Australia’s Treasury has revealed that almost $14 billion in taxpayer funds were paid to businesses with rising profits in the first six months of JobKeeper.

To qualify for the $1,500 fortnightly wage supplement, businesses had to have a projected a 30 per cent decline in revenue in any single month or quarter of the six-month period, or a 50 per cent decline on turnover above $1 billion.

Official JobKeeper stats revealed this week show that the wage subsidy scheme paid $27 billion to businesses that did not meet the criteria.

Of that total, $13.2 billion went to businesses that saw a lower fall in turnover than forecast in the first six months, while another $13.8 billion went to businesses that saw higher than forecast turnover. 

About 480,000 individual employees were paid by the scheme despite their employer’s booking profits. 

There are now calls for a transparency index to be created to pressure large companies to pay back the subsidy if their financial positions were boosted while they received it.

Some major public companies have already bowed to public pressure and returned JobKeeper funds, including Premier Investments, Harvey Norman and Nick Scali.

Treasury said it did not build-in a mechanism to claw back payments because it believed it may lead to job losses.

“The introduction of such a mechanism would likely have reduced the overall level of activity and muted the recovery,” its report said.

“At the time of the JobKeeper review in June 2020, it was judged appropriate to maintain JobKeeper in its current form for a further three months, even though there was evidence some businesses that were initially heavily impacted were showing signs of recovery.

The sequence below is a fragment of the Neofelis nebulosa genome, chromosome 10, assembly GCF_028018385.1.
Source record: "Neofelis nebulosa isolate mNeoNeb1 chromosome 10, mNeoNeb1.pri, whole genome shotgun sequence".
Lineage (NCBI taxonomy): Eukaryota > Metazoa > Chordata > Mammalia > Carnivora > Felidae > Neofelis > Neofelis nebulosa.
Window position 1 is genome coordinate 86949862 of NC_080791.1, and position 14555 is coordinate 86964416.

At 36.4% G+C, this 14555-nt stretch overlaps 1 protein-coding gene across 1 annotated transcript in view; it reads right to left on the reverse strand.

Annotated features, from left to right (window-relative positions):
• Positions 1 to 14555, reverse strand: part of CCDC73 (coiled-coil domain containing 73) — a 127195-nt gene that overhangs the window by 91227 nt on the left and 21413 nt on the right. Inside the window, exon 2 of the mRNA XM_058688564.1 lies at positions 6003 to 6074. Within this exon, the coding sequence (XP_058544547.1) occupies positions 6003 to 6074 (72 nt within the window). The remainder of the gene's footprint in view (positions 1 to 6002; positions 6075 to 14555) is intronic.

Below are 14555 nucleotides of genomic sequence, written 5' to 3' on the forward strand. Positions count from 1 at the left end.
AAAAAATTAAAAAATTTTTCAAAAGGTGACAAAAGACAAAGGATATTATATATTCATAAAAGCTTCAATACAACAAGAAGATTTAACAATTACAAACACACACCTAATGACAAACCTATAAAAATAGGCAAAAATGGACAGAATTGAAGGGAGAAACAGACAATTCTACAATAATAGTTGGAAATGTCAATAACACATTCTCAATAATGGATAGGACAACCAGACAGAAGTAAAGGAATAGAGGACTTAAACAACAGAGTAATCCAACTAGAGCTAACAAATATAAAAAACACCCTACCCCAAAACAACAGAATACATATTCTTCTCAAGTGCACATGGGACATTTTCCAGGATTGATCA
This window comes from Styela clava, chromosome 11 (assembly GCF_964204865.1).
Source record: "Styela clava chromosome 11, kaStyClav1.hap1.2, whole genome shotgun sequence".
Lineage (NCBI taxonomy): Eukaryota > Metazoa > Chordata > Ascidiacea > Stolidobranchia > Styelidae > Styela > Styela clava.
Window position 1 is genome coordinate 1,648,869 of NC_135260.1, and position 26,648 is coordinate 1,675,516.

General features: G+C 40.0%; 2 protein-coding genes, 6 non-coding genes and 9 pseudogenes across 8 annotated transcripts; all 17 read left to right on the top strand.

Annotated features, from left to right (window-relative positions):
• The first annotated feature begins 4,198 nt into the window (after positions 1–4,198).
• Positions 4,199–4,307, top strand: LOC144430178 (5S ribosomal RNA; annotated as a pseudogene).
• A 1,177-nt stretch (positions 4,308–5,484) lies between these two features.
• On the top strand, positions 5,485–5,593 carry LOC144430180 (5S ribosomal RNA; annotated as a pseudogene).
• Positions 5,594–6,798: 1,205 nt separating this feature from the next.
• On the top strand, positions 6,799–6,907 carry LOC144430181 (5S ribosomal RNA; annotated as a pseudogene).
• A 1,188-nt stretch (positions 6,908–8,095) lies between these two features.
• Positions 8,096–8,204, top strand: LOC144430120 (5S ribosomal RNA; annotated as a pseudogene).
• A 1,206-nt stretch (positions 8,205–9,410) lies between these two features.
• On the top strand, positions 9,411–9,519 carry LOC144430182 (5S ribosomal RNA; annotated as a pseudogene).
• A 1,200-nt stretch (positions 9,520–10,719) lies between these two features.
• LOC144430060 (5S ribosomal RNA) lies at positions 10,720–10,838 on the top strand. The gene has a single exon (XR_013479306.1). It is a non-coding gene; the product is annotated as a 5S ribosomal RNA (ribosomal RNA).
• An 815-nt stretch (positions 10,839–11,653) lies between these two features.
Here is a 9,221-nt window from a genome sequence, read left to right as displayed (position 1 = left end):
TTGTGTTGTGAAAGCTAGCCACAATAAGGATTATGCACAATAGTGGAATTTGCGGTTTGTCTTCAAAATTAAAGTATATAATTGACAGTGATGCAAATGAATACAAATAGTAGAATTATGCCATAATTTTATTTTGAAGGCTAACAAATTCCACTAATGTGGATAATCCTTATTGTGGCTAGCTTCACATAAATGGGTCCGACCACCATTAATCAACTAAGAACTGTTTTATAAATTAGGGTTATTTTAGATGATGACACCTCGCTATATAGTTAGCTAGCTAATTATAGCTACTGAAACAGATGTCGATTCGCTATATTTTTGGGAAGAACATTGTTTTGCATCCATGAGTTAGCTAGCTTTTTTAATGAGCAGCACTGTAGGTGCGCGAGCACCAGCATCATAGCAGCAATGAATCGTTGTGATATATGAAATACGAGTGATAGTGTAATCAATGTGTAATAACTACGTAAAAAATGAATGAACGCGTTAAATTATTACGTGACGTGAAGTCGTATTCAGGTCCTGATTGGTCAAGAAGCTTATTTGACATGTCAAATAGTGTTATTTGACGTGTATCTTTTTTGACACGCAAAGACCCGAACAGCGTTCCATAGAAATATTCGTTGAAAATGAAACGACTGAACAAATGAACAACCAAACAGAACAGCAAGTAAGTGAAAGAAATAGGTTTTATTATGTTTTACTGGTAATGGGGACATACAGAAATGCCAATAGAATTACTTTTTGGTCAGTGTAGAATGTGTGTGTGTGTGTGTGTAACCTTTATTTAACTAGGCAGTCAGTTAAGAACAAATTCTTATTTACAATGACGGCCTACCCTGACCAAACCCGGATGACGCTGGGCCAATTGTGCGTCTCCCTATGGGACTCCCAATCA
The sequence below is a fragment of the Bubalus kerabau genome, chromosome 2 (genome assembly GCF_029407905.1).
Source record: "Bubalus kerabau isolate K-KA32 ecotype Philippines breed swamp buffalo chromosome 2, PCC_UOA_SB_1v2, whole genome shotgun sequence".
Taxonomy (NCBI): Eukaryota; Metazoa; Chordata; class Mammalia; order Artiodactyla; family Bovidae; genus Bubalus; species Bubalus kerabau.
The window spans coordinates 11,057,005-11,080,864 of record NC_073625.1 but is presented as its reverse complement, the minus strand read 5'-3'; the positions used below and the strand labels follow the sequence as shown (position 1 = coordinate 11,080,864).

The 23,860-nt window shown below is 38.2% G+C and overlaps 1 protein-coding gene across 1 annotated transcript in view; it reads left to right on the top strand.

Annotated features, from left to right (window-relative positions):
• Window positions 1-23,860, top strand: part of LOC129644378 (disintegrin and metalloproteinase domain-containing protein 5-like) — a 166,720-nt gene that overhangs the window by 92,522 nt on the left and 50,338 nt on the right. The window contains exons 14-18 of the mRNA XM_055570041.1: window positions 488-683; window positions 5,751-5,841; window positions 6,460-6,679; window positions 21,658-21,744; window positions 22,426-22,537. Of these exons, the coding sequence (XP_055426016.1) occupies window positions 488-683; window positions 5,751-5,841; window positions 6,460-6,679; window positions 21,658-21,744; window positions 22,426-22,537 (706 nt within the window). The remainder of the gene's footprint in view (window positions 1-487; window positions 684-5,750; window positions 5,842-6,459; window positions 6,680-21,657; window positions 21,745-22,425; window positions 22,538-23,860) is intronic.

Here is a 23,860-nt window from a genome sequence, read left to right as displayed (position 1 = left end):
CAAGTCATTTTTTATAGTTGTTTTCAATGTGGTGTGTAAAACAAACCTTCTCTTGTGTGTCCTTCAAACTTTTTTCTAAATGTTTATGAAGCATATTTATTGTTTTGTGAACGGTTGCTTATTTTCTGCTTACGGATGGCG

“This judgement reflected the still heightened uncertainty surrounding both the pandemic and the economic recovery, the weak economic conditions at the time, and the role that JobKeeper was playing as part of the broader macroeconomic response.”

Most of the firms that failed to meet the 30 per cent turnover threshold were small businesses with less than five workers.

It is estimated that up to 700,000 jobs were saved because of the wage subsidy scheme.

“For many businesses that were eligible for JobKeeper but did not end up experiencing their projected decline in turnover, this was because health restrictions were eased earlier, and these businesses' operations recovered more rapidly than expected,” Treasury said in its report.

Treasurer Josh Frydenberg has defended the scheme.

“It was designed to ensure the strongest possible economic recovery and avoid the scarring impacts on the labour market, which were characteristic of previous recessions,” Mr Frydenberg said. 

Shadow treasurer Dr Jim Chalmers said; “A competent Treasurer could have saved those jobs without wasting billions and billions of dollars on businesses that didn't need it”.